Of course, that does not mean that capital is no longer valorised in the process of producing commodities. Assuming as much would obviously be false in light of the enormous volume of commodities spilling out of supermarkets and department stores. Nonetheless, the relationship between the commodity production sector and the overall process of capital accumulation has changed. Where the production of material goods in the form of commodities was the decisive medium for augmenting capital in the past, it has now transformed into a dependent variable in the dynamics of fictitious capital. It is dependent because a self-sustaining dynamic of capital valorisation can no longer be boosted in the value-producing sectors through the ever-increasing displacement of labour. Instead, the production of commodities (in the sense of material goods for sale) can only continue if the equivalent value for the realisation of the value represented by these commodities is largely created elsewhere, i.e., in the sphere of fictitious capital. This mechanism is the basis for the entire industrial boom in China and other “developing countries” as well as Germany’s corresponding export business. We might therefore call it “induced value production”. Indeed, this induced value production does fulfil an important systemic function. But that function does not consist of valorising capital but rather of providing the imaginary material that underpins financial markets’ future expectations. This is because even if the anticipation of future value is not dependent on the exploitation of labour in the present, it is nonetheless based on the constant generation of expectations of profitable material production at a later date. In order to support these expectations, activity in the present-day real economy is indispensible. If that should stop, promises of future profit become implausible and the sale of property titles grinds to a halt. We can see this quite clearly in the slumps that continually recur during periods of crisis, when states and their central banks have to step in to restore confidence in the future (at ever-higher cost).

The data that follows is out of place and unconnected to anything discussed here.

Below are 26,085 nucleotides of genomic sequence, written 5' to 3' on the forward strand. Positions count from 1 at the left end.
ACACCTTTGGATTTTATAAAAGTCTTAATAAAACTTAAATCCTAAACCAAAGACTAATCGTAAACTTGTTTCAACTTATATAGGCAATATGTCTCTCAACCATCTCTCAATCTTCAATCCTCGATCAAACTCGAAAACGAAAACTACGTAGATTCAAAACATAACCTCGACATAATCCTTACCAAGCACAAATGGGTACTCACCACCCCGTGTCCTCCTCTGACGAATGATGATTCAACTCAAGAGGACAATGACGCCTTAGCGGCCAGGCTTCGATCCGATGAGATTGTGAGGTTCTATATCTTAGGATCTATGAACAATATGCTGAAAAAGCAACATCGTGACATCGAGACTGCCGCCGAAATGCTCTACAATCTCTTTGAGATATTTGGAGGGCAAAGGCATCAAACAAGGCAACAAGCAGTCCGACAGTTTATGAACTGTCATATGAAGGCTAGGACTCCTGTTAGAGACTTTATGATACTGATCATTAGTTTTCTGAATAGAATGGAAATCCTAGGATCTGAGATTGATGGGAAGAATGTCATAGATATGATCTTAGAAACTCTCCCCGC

Incidentally, it makes no difference whether or not the induced activity in the real economy produces value in the narrow sense – which is to say, whether or not the application of labour power actually creates surplus value (as in industrial production, for example) or if the value that had already been produced is merely reallocated or recycled (as in great part of the service sector). Because this distinction does not exist at all in the current, superficial perception of economic circulation, it is not a factor in the generation of expectations either. The sole deciding factor is the fact that the promise of subsequent profits needs to have some point of reference in the real economy. This explains how such a large service sector has been able to arise worldwide without generating any surplus value, rendering it completely unsuited to form a basis for capitalist valorisation. But for the production of “fantasies of markets”, as stock exchange parlance candidly calls it, growing ad revenues for Google and Facebook are no better than the manufacture of electric cars or wind turbines. Capitalisation of land or of property rights to knowledge (in the form of patents and licensing arrangements) on a massive scale is only possible due to the continuous influx of fictitious capital and simultaneously represents a central reference point for the anticipation of perpetually effervescent profits.